The message being sent is clear: Traitors are never safe, anywhere. Wherever you are hiding, the Kremlin can find you and kill you (and your family). Neither is this problem restricted to Britain. In November 2015, Mikhail Lesin, the founder of RT and a onetime member of Putin’s Kremlin inner circle, died mysteriously in the heart of Washington, D.C. While the official verdict is that a drunk Lesin died of self-inflicted blunt-force trauma, that cover story is considered a bad joke by the FBI and American counterintelligence. Putin likely deemed Lesin a traitor and defector who was about to spill the beans about Kremlin shenanigans to the Americans, so he had him silenced.
Since the Kremlin hasn’t been punished for its apparent murder of Lesin in our nation’s capital, it’s worth asking if it might happen again. Any Russian who’s gotten on Putin’s bad side should not feel safe anywhere these days, not even in the United States. The follow-on question is even more controversial: Would the Kremlin take lethal action against Americans it deems a threat to Russia’s national security?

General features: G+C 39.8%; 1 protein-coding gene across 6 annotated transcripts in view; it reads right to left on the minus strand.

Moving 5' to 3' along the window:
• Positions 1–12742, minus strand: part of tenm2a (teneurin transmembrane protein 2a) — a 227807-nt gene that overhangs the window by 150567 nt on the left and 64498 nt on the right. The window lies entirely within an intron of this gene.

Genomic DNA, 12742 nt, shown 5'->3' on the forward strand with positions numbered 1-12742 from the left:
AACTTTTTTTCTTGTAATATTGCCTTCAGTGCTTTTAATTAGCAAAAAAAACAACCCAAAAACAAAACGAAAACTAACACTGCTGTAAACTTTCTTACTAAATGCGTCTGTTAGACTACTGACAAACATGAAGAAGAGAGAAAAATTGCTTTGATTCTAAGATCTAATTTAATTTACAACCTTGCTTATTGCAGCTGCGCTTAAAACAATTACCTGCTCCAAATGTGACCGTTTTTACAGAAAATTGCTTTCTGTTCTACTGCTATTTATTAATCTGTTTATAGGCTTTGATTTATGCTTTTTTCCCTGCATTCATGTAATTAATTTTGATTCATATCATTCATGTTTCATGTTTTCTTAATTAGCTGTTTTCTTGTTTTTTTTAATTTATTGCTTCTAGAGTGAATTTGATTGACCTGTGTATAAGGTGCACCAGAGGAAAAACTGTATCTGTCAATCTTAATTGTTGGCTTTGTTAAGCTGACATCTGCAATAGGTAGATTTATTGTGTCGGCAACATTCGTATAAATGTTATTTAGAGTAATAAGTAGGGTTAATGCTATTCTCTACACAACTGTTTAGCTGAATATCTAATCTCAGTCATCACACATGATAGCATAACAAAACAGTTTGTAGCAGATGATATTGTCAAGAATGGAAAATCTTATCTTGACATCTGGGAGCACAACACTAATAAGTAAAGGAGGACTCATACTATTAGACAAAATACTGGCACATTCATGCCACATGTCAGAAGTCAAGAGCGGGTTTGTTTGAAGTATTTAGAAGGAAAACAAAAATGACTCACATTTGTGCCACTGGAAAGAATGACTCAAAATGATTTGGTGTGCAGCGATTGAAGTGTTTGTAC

That’s a much trickier issue. While murdering Russian émigrés is one thing, taking out Westerners in their own countries is another matter altogether. While there may have been a Russian hand in a 2007 attempted murder of an American anti-Putinist outside Washington, D.C., that case remains unresolved. You must go back the better part of a century to find a more-or-less certain Kremlin hand in the killing of an American in the United States.